While his government has long been a promise for reconciliation and development, Rwanda’s President Paul Kagame is facing increasing international criticism. Human Rights Watch and other institutions accuse his government of mistreating opposition members or making them disappear. At the center of the criticism is, among other things, the kidnapping of Paul Rusesabagina, a central figure in the film Hotel Rwanda and recipient of the U.S. Presidential Medal of Freedom. In this episode, hosts Tom Zoellner and Aida Baghernejad talk with David Himbara, a Rwandan political scientist and economist, about the threatening developments in Rwanda and the human rights situation in his country.
Tom Zoellner (host) is the New York Times bestselling author of eight nonfiction books, including Island on Fire, Uranium Train, and The Heartless Stone. He teaches at Chapman University and Dartmouth College. A former reporter for the San Francisco Chronicle, he is the politics editor at the Los Angeles Review of Books.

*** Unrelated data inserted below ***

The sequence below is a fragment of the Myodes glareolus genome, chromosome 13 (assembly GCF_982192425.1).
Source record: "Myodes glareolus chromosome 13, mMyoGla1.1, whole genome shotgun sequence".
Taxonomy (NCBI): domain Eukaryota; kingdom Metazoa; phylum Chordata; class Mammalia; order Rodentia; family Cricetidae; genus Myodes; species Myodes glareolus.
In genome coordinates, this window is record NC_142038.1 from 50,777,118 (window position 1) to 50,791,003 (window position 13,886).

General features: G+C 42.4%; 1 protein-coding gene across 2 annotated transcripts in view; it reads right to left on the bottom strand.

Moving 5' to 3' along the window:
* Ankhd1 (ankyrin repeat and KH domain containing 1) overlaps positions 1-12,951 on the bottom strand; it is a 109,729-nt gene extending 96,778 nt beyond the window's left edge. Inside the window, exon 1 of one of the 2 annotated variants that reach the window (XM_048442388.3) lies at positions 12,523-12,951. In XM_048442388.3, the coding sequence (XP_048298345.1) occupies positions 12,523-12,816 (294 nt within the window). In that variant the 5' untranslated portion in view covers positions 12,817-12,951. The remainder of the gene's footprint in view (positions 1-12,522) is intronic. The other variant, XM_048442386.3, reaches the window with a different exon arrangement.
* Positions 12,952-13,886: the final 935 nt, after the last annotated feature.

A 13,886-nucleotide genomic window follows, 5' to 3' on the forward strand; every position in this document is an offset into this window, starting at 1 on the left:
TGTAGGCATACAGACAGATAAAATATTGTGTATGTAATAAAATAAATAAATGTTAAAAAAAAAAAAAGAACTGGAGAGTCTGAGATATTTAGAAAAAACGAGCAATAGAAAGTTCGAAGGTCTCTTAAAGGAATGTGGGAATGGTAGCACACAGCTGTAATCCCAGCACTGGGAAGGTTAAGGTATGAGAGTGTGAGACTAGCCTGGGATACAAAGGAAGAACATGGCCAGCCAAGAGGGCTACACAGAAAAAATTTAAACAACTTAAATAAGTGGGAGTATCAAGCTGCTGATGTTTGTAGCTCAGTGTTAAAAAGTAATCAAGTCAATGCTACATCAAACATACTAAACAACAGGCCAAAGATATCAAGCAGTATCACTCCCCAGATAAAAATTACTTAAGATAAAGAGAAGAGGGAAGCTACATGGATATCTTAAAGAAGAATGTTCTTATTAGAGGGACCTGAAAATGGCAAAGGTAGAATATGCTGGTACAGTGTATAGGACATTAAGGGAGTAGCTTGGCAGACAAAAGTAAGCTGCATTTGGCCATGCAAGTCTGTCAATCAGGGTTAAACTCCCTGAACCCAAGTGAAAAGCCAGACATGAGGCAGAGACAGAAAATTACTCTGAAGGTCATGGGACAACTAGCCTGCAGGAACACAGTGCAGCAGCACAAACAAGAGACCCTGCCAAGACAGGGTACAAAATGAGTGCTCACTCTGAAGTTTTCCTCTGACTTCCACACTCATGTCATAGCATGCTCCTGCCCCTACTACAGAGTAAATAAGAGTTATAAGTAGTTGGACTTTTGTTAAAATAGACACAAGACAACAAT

Aida Baghernejad (co-host) is a (pop) culture and food journalist based in Berlin. Her work has appeared in a number of regional, national and international media outlets, among them the Frankfurter Allgemeine Zeitung, the San Francisco Chronicle, tipBerlin, Intro Magazine, Spex and Deutschlandfunk Kultur. She has previously taught at King’s College London and the Humboldt Universität Berlin.
Lisa Bartfai (producer) is an independent radio journalist and producer splitting her time between rural Maine and Southern California. Her work explores the intersection of culture and politics, and can be heard on NPR stations and podcasts all over the country.